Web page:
Anathema - A Natural Disaster CD (album) cover




Experimental/Post Metal

3.84 | 451 ratings

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3 stars After a stellar string of albums, A Natural Disaster comes off slightly disappointing. At its best this is still compelling melancholic rock, but on the whole there is too much average and sub-par material to list amongst Anathema's best.

The opening is very strong. Harmonium is a great textured rock. Similar to the previous album, the arrangement is rich with guitar effects and background synths. But it also brings back a heavier theme into Anathema's sound, a clear nod to their doom past. Next on are the two highlights of the album. Balance is a brooding crescendo that amounts to uncontrollable washes of sound on Closer. Both are very emotive pieces, featuring a watery organ sound that reminds me of Zeppelin's No Quarter. Closer is the most adventurous, with a repetitive mantra of uncanny vocoder voices. The discharge at the end is quite intense.

Unfortunately, the album loses its grip from then on. Are You There is a nice song bound to please many listeners but it has never done much to me, a bit too plaintive really. Childhood's Dream set a nice atmosphere, that could have worked if Pulled Under had been a stronger track. But the melodies have something too Roger Waters that I cant' put my finger on. Also the music isn't but a straightforward rocker without much interesting developments.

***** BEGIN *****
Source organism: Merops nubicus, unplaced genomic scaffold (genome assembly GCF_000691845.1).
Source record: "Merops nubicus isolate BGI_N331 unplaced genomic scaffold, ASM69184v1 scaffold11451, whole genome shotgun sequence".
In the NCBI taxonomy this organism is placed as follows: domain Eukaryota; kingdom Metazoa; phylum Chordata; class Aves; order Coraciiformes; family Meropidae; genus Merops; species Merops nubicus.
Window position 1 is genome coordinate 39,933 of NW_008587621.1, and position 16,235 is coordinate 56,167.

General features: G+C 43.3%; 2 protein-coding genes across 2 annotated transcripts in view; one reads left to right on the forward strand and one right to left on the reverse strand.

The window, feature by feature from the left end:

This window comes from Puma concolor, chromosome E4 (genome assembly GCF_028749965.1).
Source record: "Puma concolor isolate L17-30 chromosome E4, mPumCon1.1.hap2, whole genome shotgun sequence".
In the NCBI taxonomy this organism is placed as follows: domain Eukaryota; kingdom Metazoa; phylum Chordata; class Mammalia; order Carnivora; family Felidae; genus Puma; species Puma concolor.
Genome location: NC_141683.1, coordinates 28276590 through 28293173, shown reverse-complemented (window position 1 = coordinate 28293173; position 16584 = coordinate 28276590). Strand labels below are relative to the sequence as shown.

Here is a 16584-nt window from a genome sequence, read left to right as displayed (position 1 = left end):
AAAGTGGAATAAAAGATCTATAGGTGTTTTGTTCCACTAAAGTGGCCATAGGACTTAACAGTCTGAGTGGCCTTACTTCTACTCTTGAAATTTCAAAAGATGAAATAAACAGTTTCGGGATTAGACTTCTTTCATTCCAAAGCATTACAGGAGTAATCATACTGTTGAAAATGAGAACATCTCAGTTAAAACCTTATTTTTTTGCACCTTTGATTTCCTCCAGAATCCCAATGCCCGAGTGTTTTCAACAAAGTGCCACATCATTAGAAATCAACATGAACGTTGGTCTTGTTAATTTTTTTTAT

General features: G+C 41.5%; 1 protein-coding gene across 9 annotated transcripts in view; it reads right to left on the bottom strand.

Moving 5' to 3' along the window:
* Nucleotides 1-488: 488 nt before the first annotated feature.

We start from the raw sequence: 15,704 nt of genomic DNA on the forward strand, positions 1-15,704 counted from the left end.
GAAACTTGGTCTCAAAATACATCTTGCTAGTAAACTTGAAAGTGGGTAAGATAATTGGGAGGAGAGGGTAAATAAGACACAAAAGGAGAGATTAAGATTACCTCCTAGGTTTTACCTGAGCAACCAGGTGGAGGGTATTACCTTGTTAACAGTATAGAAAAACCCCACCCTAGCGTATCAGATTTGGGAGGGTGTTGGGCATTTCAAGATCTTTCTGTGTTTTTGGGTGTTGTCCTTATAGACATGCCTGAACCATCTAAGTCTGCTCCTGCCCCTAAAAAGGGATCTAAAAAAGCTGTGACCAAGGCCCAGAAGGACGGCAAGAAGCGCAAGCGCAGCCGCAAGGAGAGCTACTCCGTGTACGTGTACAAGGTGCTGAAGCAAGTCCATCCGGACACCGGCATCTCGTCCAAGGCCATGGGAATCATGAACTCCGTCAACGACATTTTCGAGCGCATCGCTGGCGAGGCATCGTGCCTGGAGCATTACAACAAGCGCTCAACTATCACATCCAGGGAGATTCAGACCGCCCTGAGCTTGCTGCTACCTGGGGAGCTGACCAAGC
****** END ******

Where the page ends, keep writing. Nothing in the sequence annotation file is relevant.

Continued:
The title track is a delight though. Sung by Lee Douglas, the melodious female vocals are a relief after Cavanagh's rather grating tone on the preceding track. A Natural Disaster is rather sparse, slow bass chords and dry drums, the clean electric guitars add a minimal touch of minor chords. The gorgeous melody of the vocal gets all focus. Simply beautiful. Also Flying is a fine piece of mood rock, especially the gothic guitar lines at the end are very touching.

Electricity is an unexpected drop in quality. It's nothing bad but isn't this a Sigur Ross rip-off? The closing 10 minutes of Violence are completely redundant. It simply repeats the guitar lines from the last minutes of Flying on piano and gradually builds up to a short noisy climax in typical post-rock fashion. The last 6 minutes of it provide nothing more then a bit of loitering atmospheric piano and mellow synth strings.

I'd like to, but really can't give more then 3 stars. 4 would mean I rate it on the same level as Alternative 4, a landmark album that sits miles above this Natural Disaster. 3.5 rounded down will have to do.

Bonnek | 3/5 |


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